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The Theatre of Ancient Greece … where Drama begins.

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Presentation on theme: "The Theatre of Ancient Greece … where Drama begins."— Presentation transcript:

1 The Theatre of Ancient Greece … where Drama begins

2 The Purpose of Drama Ritual worship of the gods became the beginnings of what we now think of as Drama – the performance of a story in front of an audience for the express purposes of entertainment and education. The celebrations that were held in honour of the god Dionysius were the first festivals of theatre.

3 Who was Dionysius? Dionysius was the god of fertility and wine. His sacred animal was the goat. Wine and alcohol were believed to contain great power—enough to alter human behaviour. The festivals celebrated spring and harvest and worshippers drank wine and sang hymns of praise.

4 The Festivals … The festival commenced with a procession bearing an image of Dionysius to the theatre. Participants carried phallic symbols and other sacred objects. At the end of the procession animals were sacrificed, bloodless offerings were made.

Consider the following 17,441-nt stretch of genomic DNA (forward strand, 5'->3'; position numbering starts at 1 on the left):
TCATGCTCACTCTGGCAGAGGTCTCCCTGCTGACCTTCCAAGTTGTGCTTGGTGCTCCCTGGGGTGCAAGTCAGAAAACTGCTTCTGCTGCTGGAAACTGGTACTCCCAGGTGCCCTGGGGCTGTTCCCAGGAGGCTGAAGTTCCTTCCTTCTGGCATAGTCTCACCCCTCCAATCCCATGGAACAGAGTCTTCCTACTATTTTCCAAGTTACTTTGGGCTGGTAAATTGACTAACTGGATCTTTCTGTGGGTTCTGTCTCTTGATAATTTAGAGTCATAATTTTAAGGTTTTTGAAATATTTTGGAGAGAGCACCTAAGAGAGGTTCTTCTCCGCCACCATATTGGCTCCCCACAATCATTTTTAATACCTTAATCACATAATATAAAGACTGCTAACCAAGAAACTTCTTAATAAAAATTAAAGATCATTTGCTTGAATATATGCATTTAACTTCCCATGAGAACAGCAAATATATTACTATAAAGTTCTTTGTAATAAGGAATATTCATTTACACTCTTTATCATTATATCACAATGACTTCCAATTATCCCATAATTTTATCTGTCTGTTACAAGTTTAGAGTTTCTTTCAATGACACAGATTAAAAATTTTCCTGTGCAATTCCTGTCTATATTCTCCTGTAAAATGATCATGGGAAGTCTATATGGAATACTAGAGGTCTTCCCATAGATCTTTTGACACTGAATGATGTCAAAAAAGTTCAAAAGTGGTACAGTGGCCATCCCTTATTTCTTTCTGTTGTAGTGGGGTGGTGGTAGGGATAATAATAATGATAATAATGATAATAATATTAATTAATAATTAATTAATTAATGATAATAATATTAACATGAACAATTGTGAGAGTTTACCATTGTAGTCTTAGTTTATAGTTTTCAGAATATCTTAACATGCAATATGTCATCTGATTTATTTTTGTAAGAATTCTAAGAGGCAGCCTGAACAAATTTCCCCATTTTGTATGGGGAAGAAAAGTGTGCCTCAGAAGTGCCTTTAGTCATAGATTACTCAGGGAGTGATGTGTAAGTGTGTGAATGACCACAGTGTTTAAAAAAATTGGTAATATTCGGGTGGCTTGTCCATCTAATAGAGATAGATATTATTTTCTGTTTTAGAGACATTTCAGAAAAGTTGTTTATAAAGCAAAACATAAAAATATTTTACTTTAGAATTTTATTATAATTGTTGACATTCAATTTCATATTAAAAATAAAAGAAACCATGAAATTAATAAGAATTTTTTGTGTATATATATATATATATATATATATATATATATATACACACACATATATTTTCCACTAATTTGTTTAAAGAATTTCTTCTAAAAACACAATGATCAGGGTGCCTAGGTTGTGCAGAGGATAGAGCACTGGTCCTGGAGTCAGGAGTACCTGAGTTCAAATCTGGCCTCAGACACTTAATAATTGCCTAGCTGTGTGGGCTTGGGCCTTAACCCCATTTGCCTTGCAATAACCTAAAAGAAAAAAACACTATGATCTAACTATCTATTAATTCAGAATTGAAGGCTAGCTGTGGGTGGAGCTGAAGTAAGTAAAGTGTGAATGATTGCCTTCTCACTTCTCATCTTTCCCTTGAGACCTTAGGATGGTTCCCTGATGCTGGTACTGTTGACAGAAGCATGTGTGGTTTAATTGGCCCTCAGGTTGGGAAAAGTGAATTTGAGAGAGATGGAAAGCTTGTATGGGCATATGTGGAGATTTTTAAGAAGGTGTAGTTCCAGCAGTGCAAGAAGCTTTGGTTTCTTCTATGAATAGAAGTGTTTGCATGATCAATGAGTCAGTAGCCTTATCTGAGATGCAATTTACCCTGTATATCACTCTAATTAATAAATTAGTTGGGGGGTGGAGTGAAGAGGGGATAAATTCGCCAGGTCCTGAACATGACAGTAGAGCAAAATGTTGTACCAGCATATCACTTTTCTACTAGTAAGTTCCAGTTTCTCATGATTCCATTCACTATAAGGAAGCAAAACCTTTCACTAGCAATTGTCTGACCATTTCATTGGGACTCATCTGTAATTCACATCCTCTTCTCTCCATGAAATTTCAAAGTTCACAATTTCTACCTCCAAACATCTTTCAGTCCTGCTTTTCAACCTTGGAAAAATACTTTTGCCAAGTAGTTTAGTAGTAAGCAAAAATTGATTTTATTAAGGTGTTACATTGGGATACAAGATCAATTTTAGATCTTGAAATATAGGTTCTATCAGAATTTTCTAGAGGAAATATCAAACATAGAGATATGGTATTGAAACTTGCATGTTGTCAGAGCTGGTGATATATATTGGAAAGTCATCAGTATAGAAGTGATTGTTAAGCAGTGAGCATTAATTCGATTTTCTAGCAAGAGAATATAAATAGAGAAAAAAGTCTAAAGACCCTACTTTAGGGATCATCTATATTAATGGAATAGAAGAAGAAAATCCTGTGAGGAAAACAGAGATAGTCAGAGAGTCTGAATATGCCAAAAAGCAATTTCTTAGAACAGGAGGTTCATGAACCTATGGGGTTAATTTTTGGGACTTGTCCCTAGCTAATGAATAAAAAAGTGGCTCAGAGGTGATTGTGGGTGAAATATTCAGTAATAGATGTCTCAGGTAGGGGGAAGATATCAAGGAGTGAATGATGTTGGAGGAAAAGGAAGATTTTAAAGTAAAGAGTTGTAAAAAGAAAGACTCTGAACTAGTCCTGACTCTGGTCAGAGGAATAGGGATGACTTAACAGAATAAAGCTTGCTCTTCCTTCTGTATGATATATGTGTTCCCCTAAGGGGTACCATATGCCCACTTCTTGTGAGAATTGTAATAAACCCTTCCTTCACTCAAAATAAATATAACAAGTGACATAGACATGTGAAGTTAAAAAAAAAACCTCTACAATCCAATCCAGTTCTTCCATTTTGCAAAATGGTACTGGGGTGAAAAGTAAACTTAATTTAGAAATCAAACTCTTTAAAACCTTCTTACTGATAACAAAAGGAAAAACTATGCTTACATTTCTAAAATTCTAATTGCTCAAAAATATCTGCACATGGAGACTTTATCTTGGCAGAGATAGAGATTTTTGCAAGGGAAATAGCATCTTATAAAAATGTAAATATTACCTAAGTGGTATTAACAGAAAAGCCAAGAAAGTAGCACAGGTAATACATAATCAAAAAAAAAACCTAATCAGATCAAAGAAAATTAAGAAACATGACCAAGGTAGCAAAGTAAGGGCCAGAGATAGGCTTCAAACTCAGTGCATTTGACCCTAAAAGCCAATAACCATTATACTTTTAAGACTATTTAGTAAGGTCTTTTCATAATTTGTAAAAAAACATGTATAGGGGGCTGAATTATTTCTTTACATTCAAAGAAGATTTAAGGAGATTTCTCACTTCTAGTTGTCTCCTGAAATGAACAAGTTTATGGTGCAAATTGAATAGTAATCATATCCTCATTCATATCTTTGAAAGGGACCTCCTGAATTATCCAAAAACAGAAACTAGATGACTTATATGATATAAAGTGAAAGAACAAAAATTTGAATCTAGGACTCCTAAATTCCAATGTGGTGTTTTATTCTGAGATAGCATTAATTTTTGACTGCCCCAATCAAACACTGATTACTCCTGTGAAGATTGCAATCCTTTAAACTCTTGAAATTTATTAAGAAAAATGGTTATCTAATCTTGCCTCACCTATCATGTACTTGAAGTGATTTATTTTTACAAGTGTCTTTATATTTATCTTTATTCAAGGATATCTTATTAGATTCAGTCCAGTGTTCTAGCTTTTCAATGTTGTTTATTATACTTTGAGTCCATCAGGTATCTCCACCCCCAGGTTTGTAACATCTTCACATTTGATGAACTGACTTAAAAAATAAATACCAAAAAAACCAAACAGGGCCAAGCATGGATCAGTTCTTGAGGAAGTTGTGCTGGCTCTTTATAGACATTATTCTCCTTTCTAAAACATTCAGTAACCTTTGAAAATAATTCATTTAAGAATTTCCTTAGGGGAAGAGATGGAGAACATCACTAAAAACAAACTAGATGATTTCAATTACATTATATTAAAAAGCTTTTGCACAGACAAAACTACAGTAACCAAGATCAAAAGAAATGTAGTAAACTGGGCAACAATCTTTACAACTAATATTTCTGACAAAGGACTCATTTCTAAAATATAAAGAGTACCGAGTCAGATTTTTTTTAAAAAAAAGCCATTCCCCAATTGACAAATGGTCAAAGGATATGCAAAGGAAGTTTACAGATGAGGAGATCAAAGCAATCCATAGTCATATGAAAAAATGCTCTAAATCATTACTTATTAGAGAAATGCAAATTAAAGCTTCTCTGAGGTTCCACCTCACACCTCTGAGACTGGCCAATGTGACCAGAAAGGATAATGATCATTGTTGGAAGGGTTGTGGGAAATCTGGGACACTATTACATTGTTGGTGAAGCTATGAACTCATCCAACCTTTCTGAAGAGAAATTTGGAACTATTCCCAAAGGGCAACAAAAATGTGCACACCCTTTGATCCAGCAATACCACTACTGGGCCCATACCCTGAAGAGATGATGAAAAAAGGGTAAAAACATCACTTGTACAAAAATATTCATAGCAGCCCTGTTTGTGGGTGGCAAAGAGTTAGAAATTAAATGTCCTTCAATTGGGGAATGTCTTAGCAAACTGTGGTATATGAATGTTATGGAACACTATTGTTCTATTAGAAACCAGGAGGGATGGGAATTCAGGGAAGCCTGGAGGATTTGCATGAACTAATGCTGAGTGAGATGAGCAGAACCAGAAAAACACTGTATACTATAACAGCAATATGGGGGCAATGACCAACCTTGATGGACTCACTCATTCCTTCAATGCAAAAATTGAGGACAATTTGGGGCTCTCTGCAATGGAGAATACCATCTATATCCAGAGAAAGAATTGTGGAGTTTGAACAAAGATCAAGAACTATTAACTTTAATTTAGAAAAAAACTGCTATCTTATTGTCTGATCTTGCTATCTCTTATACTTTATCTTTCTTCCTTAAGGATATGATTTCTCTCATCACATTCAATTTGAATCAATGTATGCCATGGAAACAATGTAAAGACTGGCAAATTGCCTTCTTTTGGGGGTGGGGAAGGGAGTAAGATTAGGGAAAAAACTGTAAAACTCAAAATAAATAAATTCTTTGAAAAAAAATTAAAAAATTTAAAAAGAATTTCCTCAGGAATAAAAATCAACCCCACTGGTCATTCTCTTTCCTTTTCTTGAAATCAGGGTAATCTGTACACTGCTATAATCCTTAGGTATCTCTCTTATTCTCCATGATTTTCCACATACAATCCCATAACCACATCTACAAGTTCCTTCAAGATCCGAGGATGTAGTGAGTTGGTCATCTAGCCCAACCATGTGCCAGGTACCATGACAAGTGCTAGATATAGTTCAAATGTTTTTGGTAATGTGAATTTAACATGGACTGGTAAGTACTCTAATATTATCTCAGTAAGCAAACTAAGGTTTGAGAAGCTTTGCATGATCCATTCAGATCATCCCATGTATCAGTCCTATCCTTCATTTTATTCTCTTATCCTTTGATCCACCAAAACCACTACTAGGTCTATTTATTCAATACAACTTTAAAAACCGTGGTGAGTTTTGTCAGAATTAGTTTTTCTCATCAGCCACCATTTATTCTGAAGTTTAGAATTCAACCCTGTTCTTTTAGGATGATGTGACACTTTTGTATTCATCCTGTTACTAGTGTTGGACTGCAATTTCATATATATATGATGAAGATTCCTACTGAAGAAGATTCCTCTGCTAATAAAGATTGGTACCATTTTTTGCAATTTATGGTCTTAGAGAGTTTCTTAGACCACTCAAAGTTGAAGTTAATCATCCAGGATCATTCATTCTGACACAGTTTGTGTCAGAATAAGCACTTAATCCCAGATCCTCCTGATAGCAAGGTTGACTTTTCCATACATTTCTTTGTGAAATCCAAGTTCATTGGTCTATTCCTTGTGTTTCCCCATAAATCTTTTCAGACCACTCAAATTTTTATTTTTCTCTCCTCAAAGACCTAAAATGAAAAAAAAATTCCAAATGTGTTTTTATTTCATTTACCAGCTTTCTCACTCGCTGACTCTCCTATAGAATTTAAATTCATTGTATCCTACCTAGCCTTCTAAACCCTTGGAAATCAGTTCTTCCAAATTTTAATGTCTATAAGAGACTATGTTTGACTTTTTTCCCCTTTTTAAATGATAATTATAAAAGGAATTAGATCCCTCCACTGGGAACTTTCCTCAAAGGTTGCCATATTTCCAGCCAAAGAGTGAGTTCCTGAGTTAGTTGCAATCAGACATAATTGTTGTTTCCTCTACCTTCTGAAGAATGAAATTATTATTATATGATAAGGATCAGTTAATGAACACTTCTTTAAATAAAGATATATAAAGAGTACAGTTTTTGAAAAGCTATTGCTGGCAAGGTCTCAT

5 The Festivals … Dramatic competitions were held in local theatres. Each day's performance included three tragedies followed by a comedy (a Satyr play). Performances were judged by priests, who declared winners at the festival’s end. The winner wore the laurel crown for the entire year. This tradition still holds true today.

6 The Ritual Priests assembled in a sacred grove where a small temple had been built. They sacrificed animals and sang dithyrambs (goat songs) or chanted in honour of Dionysius, retelling stories associated with him. The priests formed what we now call a chorus.